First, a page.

The American cultural historian Paul Fussell held a personal disdain for anyone who would glorify war. After years of teaching 18th century British literature, in 1975 he crossed from academic to public intellectual with The Great War and Modern Memory, a seminal book examining how World War I, by its scope and immense carnage, caused a disillusionment that plagued Western society for decades. "The Great War was more ironic than any before or since," he wrote. "It reversed the idea of Progress."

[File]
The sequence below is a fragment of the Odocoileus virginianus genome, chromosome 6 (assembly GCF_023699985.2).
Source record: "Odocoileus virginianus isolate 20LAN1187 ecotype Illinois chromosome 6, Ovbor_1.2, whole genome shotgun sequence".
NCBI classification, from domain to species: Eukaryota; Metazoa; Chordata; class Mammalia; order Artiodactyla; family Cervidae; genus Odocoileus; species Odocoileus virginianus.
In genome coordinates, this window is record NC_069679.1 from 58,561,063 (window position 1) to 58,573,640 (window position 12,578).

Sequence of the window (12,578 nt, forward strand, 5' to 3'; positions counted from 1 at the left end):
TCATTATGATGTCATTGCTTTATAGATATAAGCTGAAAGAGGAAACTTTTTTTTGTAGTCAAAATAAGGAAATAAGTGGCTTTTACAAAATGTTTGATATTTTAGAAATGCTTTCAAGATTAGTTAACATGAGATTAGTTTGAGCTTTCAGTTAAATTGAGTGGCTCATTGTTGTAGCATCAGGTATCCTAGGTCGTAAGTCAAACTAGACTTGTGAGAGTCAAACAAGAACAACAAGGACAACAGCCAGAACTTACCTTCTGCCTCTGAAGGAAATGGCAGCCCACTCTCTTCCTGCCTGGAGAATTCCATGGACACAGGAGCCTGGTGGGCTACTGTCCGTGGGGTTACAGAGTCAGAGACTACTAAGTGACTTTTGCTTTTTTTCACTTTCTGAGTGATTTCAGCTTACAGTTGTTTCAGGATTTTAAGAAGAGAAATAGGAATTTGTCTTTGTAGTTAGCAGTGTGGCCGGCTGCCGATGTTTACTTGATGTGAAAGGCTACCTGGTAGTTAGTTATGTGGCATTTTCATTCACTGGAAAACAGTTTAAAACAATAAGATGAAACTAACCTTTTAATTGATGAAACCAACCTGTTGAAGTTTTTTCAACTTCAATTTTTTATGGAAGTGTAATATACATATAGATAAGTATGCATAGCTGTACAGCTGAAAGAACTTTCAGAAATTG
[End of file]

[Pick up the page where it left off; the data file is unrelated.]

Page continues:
But Fussell, who died May 23 at 88, had earned his scorn for war like few other critics. As a platoon leader in World War II he was wounded twice--once in an artillery barrage in southern France that killed several of his men--and earned a Bronze Star. "What happens in close combat is absolutely unknowable," he once said. "The temptation to run away, especially if you're a leader of troops, almost never gets a look ... It's a struggle about manhood as well as a struggle to keep from being hit from flying metal." Fussell also produced probing examinations of class in America and British travel writing, as well as an account of his combat experience--experience that led to his utter disillusionment with war.